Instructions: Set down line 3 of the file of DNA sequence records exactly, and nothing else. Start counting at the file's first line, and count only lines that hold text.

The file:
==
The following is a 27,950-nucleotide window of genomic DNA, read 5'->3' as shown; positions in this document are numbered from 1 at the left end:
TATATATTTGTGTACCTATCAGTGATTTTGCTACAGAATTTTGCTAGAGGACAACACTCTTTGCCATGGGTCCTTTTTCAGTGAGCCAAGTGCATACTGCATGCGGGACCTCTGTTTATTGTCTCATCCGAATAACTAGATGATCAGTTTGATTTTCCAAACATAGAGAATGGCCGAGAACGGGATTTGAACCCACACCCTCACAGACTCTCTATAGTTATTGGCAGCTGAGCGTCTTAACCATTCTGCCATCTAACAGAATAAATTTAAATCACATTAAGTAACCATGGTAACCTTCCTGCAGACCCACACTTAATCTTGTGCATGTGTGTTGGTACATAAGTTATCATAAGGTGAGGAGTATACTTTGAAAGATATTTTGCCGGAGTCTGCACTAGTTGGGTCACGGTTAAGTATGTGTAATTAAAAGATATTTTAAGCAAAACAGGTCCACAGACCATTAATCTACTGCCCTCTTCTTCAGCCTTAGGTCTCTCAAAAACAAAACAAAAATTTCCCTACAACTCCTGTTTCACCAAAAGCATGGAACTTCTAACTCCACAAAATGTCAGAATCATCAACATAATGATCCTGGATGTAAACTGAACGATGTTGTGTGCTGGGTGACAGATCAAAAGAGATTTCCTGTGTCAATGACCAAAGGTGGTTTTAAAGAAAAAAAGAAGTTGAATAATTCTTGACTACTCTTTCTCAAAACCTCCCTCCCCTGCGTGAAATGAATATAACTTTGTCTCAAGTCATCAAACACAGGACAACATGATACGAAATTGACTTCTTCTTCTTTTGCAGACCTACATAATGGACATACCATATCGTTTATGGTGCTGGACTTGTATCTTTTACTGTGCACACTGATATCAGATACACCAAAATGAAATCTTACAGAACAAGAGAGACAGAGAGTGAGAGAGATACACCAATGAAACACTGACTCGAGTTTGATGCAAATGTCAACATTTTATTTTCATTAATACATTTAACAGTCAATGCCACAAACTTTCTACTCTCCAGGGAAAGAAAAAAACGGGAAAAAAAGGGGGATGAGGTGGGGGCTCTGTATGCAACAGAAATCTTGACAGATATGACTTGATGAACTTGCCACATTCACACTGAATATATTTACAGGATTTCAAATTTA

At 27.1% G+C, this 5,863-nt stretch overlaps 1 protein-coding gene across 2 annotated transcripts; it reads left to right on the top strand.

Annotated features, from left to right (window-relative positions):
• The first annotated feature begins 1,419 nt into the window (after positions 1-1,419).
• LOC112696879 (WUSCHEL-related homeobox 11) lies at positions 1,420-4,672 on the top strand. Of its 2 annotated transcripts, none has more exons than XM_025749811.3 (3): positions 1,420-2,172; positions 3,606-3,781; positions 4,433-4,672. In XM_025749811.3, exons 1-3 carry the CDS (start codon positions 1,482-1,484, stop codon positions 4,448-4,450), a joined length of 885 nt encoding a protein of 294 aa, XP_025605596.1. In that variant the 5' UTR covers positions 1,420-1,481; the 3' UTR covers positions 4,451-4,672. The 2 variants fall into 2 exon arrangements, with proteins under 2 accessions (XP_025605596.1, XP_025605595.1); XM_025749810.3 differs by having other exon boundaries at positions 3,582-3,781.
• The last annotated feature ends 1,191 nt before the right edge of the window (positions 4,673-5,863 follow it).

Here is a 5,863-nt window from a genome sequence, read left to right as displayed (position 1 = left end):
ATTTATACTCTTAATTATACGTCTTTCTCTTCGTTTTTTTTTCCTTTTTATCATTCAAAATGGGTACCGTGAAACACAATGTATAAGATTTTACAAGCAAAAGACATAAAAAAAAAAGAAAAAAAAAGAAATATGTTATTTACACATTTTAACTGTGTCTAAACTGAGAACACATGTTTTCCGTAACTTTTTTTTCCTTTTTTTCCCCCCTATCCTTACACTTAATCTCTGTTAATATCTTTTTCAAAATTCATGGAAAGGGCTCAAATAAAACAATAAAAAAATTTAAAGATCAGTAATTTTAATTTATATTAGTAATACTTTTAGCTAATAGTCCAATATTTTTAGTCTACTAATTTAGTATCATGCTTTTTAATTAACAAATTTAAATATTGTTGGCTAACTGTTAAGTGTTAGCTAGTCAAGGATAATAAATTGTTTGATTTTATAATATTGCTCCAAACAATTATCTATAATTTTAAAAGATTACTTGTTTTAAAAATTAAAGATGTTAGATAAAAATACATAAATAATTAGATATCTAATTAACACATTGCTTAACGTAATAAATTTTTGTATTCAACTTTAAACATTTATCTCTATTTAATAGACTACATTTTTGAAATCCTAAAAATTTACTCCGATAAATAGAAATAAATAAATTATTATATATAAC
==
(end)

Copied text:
At 27.1% G+C, this 5,863-nt stretch overlaps 1 protein-coding gene across 2 annotated transcripts; it reads left to right on the top strand.